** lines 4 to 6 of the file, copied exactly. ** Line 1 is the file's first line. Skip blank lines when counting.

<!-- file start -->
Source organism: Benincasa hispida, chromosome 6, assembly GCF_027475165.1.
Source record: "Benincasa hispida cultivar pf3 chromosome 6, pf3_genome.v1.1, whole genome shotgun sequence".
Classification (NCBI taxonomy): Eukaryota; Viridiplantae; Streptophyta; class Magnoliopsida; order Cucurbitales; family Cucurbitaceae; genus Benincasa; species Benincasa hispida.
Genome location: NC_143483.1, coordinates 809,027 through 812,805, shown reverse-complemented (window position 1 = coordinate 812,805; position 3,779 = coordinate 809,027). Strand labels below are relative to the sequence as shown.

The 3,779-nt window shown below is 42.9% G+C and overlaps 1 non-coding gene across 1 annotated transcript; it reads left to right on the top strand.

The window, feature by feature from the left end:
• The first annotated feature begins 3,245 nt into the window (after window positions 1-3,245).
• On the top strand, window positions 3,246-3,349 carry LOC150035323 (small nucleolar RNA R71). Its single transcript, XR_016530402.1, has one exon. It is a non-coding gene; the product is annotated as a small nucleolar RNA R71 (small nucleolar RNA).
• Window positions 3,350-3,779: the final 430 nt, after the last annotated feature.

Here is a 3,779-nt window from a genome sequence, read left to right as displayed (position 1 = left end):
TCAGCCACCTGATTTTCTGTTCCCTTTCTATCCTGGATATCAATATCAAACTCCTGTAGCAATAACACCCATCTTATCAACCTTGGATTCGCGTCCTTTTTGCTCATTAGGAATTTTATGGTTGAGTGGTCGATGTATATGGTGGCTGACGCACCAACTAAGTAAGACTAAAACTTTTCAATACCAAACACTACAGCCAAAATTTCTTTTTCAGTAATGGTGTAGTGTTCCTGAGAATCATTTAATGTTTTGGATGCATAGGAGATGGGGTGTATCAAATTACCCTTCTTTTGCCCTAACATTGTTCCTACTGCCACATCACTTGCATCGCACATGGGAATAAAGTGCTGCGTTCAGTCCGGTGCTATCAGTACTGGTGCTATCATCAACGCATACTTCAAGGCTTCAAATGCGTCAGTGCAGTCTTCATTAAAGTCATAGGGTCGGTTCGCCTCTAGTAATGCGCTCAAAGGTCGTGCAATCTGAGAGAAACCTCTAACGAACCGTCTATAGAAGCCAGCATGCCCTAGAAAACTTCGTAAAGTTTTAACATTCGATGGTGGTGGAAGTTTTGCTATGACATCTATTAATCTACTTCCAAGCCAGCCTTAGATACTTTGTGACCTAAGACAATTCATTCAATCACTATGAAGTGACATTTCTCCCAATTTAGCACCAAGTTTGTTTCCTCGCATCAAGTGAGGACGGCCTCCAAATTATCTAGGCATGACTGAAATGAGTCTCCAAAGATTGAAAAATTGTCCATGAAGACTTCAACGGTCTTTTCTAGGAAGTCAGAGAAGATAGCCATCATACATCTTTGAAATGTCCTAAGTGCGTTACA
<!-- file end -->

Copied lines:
Genome location: NC_143483.1, coordinates 809,027 through 812,805, shown reverse-complemented (window position 1 = coordinate 812,805; position 3,779 = coordinate 809,027). Strand labels below are relative to the sequence as shown.

The 3,779-nt window shown below is 42.9% G+C and overlaps 1 non-coding gene across 1 annotated transcript; it reads left to right on the top strand.

The window, feature by feature from the left end: